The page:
Federico Churba is a designer in Argentina whose philosophy is first and foremost to look at the world and learn from it. He tries to be open to discovering materials and their properties; he questions processes; he recommends getting physically involved and experimenting. Churba says, "To inhabit a space is to do more than occupy it ... It is to look, explore and inhabit." Not long ago, we took a look at Churba's Pluvial tables and Hanoi lamp.
How did the Pluvial Tables get their name?
Pluvial Tables are part of Once's first collection, for which I've done photographic research of the surroundings of Buenos Aires City, trying to learn its shapes and discover its language.
Most of the pieces are based on those trips, synthesized and transformed. Pluvial Tables' origin came from the variety of uses given to concrete water tubes in many districts without sewers, large volumes shaped as funnels, placed upside down, as a pot, as a bin, as a table structure, in groups, alone...
The dynamic of inner and outer, concave and convex result in a series of tables that can be inverted or combined to create different situations.
What determined the shape of the Hanoi lamp once you decided to use a single horizontal piece of thin Corian?
The idea of crossing the material, after working with different shapes, ribbons, etc. The conical shade that gives the lamp its major identity came out later, but reinforced the idea of a personal lamp.
Corian was specified because of its possibilities; it allowed me to produce the lamp easily on an industrial scale and is very well finished.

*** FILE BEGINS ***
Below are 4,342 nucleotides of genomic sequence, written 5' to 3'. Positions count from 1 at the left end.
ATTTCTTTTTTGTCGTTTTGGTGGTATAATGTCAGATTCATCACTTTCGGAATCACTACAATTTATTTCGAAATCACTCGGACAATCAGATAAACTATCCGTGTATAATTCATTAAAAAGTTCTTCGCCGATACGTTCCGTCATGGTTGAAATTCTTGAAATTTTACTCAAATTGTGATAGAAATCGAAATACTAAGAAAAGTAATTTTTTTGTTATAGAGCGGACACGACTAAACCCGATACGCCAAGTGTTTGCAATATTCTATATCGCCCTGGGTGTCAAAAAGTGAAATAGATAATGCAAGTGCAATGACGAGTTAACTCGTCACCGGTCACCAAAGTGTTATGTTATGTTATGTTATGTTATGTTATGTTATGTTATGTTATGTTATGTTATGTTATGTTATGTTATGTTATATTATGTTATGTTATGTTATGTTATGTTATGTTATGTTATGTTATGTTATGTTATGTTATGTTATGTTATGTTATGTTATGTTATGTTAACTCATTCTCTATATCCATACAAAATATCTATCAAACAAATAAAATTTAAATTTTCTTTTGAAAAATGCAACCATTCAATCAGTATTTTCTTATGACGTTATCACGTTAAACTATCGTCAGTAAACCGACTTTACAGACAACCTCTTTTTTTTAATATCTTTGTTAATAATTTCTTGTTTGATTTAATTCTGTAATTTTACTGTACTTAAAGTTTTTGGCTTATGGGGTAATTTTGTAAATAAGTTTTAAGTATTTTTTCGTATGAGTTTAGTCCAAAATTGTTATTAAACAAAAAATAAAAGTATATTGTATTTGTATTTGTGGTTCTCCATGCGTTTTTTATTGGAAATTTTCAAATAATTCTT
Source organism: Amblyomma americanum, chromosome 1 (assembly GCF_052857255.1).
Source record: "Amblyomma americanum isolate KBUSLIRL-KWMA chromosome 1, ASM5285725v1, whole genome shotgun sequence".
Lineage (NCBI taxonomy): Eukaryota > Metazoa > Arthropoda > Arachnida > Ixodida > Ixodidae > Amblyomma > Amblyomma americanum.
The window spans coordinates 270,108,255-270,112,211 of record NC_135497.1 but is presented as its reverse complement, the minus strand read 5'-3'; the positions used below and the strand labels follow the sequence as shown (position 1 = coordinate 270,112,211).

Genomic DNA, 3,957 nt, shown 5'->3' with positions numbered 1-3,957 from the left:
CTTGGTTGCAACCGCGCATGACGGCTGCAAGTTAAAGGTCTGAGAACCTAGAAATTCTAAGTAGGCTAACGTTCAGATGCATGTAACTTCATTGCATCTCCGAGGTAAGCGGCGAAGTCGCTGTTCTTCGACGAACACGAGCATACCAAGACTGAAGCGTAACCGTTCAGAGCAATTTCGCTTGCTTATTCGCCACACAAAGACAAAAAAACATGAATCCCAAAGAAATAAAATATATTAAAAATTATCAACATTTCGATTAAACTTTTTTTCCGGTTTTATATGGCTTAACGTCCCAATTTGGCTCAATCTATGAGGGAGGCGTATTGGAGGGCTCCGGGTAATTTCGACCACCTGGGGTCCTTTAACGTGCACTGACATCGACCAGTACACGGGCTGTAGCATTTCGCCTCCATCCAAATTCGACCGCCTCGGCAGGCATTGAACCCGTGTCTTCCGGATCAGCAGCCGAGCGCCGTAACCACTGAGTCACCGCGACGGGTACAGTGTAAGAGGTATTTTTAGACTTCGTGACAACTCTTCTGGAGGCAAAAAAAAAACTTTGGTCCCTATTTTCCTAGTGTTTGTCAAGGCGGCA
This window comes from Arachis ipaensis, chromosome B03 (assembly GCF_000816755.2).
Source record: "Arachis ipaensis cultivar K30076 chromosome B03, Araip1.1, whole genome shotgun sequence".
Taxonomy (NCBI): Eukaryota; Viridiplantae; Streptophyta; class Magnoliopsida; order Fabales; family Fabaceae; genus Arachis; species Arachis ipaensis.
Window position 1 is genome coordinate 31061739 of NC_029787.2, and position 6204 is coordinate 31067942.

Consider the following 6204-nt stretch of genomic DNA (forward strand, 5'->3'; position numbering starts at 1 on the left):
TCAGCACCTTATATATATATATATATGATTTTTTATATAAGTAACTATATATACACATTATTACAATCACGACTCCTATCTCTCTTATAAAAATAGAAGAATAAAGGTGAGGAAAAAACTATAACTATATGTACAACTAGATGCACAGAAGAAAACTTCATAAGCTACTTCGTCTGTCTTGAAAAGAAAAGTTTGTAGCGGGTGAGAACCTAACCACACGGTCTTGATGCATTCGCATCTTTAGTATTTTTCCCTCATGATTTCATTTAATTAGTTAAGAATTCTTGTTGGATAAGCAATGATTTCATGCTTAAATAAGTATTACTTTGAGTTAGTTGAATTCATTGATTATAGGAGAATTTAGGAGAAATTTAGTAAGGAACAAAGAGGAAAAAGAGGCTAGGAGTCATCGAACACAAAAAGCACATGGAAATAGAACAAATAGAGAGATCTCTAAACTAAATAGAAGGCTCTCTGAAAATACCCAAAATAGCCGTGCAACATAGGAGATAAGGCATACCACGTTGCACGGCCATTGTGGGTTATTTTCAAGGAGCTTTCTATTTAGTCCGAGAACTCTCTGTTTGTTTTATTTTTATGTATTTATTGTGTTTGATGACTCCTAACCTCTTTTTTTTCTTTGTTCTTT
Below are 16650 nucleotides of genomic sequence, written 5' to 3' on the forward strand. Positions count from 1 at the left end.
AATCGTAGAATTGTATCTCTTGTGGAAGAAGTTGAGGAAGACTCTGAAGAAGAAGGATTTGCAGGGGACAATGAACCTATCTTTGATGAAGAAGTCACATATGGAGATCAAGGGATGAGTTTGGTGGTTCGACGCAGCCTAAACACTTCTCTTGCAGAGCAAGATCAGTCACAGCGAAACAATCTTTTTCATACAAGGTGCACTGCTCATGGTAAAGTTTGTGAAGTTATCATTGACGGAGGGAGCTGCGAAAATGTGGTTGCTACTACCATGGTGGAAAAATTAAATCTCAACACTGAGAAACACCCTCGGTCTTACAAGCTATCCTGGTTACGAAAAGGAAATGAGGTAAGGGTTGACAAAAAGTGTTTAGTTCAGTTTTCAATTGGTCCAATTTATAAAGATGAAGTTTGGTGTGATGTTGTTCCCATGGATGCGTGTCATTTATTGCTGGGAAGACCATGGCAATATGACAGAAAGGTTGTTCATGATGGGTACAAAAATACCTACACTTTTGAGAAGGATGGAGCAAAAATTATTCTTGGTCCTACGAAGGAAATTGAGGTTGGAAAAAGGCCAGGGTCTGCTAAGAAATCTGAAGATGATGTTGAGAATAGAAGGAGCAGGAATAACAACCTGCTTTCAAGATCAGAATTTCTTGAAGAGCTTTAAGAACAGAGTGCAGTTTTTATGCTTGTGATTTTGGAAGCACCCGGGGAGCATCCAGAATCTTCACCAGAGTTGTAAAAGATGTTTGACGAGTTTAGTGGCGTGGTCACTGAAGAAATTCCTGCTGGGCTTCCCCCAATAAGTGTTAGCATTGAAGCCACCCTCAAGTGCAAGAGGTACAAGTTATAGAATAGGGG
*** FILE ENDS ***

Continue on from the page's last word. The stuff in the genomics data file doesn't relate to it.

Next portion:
There seems to be an Asian flavour to the Once series of lamps: Faroles gives off an air of rice paper, Hanoi is a person bowing, Trígono seems to have a chopstick base and Bienvenida sports a hat-like shade. Would you say that this is so? What are some of the Argentine influences in your work?
Cool, I loved your point of view about the pieces! I'll give you a very local answer... Once is the name of the traditionally Jewish district in Buenos Aires, now populated mostly by the Korean community, so influences could get mixed.
Working with references is something I usually do, to explore the world and learn from it. Travels revitalize me and foreign countries are a huge source of inspiration. I have always been attracted by Asian culture, their elegant simplicity, and their aesthetic appeal.
Argentine native woods, hides for rugs and wallcoverings, and plastic wire are just some of the media you work with. What materials do you most enjoy handling?
Materials are to designers what letters should be to writers, I can't imagine someone preferring the R rather than the F! In some of the projects you've mentioned, materials were the beginning; I was committed to use them, explore them and their processes. Those experiments were really playful, an attentive and singular approach that preceded the creation of any lines and drawings, but I cannot say I enjoy that kind of approach better than a more rigorous one, with focus on the product, combining different materials.